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August 19, 2015 | Such Luck

A best-selling Canadian author of 14 books on economic trends, real estate, the financial crisis, personal finance strategies, taxation and politics. Nationally-known speaker and lecturer on macroeconomics, the housing market and investment techniques. He is a licensed Investment Advisor with a fee-based, no-commission Toronto-based practice serving clients across Canada.

WET CAT modified

Do any normal people read this blog? You’d wonder. I do.

Here’s a note from Cheryl:

“I was introduced to your blog by a friend of mine. I am currently in a fight with myself for not getting educated on finance at the age of 21, when I won quite a large settlement of $180,000. My dad quickly took control, invested $37,000.00 into one stock (zero diversification), and then convinced me to buy a condo (which burnt down last summer). Such luck hey?

“My stocks are now at $13,000, and my condo is still under reconstruction.

“What should I do with my money? I am torn, and I know $13,000.00 isn’t very much money, but I am just not sure what’s best, if I should take it out, put it toward my current home and renovate, or save it, or reinvest it. I’ve asked a few financial advisors and they haven’t given me any definite answers. I am just feeling lost and confused as I’m being pulled in a few different directions.”

Reader Advisory: do NOT date or marry Cheryl. Evil things your way will come.

Well, this is classic. So many people believe there are but two asset classes in the world. Real estate and stocks. Both are fraught. In this case the leveraged property resided in a building Cheryl could not control. It burned. She suffered. A special assessment would have had a similar impact (and vast numbers of people will soon learn that lesson.) Meanwhile her numbnuts papa bought a single stock, displayed his ignorance, and lost the poor waif two-thirds of her capital. Now she has an unsaleable piece of real estate and enough liquidity to buy a used Kia.

The lessons?

Easy. If you want to own real estate, buy some. With dirt. If you can’t afford that, rent. It’s cheaper, safer, more flexible and allows you freedom and mobility. As for investing in financial assets, equities are fine – but never, ever dump your money into one stock. Or six. Use exchange-traded funds to purchase an entire index, because in that way you achieve better growth with less volatility. You have diversification, which is the difference between investing and gambling.

Oh yeah, and never listen to your parents. They’re so Nineties.

As to Cheryl’s question, also an easy answer. Sell the stock, warehouse the capital loss to be used on a future tax return, take the money and invest it within your TFSA in a two or three good ETFs – maybe picking up preferreds at today’s fetching price, large-cap US stocks and a little Canadian, also getting too cheap to resist.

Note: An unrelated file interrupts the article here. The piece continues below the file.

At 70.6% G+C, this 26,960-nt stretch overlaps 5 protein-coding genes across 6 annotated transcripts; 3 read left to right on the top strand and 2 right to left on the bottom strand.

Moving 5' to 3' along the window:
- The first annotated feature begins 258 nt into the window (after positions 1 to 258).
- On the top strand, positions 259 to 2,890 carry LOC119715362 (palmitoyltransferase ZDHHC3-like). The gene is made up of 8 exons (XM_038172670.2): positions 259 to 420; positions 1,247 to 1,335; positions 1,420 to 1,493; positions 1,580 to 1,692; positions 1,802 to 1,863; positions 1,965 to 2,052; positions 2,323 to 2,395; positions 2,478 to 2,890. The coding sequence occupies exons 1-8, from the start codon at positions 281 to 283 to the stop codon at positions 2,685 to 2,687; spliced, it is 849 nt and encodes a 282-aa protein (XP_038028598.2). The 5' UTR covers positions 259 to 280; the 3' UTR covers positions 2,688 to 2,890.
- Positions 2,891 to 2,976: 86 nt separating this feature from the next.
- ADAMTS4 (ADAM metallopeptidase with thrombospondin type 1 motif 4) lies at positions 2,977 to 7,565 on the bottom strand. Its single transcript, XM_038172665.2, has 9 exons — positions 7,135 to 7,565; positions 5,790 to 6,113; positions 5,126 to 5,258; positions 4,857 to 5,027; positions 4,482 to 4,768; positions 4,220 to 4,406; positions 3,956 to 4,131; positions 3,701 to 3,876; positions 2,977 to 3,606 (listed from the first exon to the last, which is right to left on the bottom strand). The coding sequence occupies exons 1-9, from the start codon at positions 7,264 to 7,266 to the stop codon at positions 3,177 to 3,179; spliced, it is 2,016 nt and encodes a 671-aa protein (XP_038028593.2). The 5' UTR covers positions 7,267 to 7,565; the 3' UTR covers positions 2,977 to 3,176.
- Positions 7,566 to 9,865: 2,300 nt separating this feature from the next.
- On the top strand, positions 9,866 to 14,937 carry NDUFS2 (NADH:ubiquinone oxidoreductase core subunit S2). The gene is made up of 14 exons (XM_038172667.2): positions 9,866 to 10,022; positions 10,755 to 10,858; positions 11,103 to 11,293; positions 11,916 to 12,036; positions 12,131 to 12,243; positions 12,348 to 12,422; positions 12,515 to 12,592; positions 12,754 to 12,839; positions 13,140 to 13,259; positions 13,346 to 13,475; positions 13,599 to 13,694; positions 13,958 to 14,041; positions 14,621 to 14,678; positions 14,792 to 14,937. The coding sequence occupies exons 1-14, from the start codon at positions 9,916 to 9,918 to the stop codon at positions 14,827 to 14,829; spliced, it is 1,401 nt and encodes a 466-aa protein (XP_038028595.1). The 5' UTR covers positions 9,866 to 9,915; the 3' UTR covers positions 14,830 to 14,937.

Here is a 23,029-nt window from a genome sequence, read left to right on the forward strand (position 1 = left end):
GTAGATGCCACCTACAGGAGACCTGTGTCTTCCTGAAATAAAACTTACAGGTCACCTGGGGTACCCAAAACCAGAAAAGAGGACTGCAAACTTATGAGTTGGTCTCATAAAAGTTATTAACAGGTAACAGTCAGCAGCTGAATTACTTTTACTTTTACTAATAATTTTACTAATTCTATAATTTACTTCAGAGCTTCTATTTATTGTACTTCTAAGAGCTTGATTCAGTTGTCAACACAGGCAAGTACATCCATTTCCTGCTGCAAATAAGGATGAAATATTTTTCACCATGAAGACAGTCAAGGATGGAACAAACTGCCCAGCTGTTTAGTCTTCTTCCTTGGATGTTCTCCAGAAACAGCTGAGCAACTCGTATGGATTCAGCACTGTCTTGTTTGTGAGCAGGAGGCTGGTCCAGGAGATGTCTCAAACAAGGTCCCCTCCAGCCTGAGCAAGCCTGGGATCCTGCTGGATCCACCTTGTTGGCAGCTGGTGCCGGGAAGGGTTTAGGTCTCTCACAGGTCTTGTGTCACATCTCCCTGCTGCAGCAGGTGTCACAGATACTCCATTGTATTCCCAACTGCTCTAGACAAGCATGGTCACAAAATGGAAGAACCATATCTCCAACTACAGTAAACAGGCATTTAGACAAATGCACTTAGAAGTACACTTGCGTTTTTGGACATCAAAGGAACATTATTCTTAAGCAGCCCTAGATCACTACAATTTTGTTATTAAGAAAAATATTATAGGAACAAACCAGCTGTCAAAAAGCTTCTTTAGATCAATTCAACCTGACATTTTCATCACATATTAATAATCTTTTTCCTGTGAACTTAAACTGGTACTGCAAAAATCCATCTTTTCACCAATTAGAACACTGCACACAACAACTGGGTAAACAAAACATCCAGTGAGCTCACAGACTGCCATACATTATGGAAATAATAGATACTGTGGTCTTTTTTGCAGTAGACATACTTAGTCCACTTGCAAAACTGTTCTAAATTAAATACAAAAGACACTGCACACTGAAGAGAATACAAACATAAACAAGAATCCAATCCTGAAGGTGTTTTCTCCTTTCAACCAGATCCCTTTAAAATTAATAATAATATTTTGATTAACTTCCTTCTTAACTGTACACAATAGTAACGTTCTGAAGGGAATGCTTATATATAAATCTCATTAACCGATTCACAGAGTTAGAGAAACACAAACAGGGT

Don’t use the money to pay down your mortgage. Certainly don’t renovate. And don’t waste your time asking the financial advisor at the bank what to do with thirteen grand. You’ll be sold a mutual fund ten times out of ten by a guy you’ll never hear from again.

Now, let’s look at the larger picture, as it’s growing a little spookier. Young people like Cheryl – with limited resources and limited knowledge – need to be careful about where to put their money. Pitfalls are everywhere.

On Wednesday crude oil lost an astonishing 5% of its value and tonight sits at forty bucks. That means Canada’s biggest export commodity has dropped in value by 30% in a few weeks. Massive energy companies are trading at 11-year lows. Stockpiles of oil in the US are brimming. In fact, there’s now a multi-year supply in storage – the most in eight decades.

In recent days there’s been speculation crude could hit $20 before it finds bottom. That sounds outrageous, until you realize it’s shed $32 a barrel since June. As you know, this is a big deal for Canada, right from house sales in Calgary (down 27% so far this month) to the outcome of the federal election in October. Already the national budget has gone from surplus to deficit because oil, and the Bank of Canada had to cut interest rates twice. Economists are bracing for crappy labour stats over the next couple of months, and our dollar at 76 cents US ensures higher consumer costs and less spending.

Core to this commodity price collapse and the impact on us is weakness in China. That country is the biggest user of raw materials on the planet. In fact China alone consumes 40% of the world’s output of copper, and half of all the aluminum. Weed-like growth there over a decade ago sparked a massive run-up in commodity prices which fueled the Toronto stock market, helped send real estate soaring and plumped the political fortunes of Canada’s Conservatives.

But that was then. Now it’s over. For how long is anyone’s guess.

The point, Cheryl, is simple. What worked for your old man fifteen years ago isn’t working today. You can’t throw a dart and buy a winning stock. You sure can’t count on sustained economic growth or wage increases to keep real estate moving up. Without engineered cheap rates and political trickery, housing would be in big trouble (and will be). And when it comes to investing, you must be balanced, diversified and liquid.

There ya go, kid. Good luck with the curse.

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August 19th, 2015

Posted In: The Greater Fool

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